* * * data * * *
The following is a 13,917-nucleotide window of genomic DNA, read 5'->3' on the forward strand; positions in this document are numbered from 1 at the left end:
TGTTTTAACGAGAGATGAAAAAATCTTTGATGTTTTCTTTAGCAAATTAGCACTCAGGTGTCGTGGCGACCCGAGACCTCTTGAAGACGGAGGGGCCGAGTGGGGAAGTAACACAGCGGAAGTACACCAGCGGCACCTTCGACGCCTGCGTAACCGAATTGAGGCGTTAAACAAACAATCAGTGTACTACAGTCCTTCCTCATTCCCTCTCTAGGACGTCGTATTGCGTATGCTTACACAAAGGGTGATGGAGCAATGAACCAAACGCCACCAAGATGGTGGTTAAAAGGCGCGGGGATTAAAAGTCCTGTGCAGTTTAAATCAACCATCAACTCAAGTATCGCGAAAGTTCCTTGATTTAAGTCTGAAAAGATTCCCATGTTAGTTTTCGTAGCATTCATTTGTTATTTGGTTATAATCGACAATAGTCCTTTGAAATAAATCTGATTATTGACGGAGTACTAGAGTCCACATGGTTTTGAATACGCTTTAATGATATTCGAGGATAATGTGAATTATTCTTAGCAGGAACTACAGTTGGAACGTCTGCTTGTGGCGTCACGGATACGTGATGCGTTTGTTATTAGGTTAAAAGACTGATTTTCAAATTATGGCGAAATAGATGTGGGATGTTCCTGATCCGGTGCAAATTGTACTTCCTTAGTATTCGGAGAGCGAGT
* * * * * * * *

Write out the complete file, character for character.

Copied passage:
The following is a 13,917-nucleotide window of genomic DNA, read 5'->3' on the forward strand; positions in this document are numbered from 1 at the left end:
TGTTTTAACGAGAGATGAAAAAATCTTTGATGTTTTCTTTAGCAAATTAGCACTCAGGTGTCGTGGCGACCCGAGACCTCTTGAAGACGGAGGGGCCGAGTGGGGAAGTAACACAGCGGAAGTACACCAGCGGCACCTTCGACGCCTGCGTAACCGAATTGAGGCGTTAAACAAACAATCAGTGTACTACAGTCCTTCCTCATTCCCTCTCTAGGACGTCGTATTGCGTATGCTTACACAAAGGGTGATGGAGCAATGAACCAAACGCCACCAAGATGGTGGTTAAAAGGCGCGGGGATTAAAAGTCCTGTGCAGTTTAAATCAACCATCAACTCAAGTATCGCGAAAGTTCCTTGATTTAAGTCTGAAAAGATTCCCATGTTAGTTTTCGTAGCATTCATTTGTTATTTGGTTATAATCGACAATAGTCCTTTGAAATAAATCTGATTATTGACGGAGTACTAGAGTCCACATGGTTTTGAATACGCTTTAATGATATTCGAGGATAATGTGAATTATTCTTAGCAGGAACTACAGTTGGAACGTCTGCTTGTGGCGTCACGGATACGTGATGCGTTTGTTATTAGGTTAAAAGACTGATTTTCAAATTATGGCGAAATAGATGTGGGATGTTCCTGATCCGGTGCAAATTGTACTTCCTTAGTATTCGGAGAGCGAGT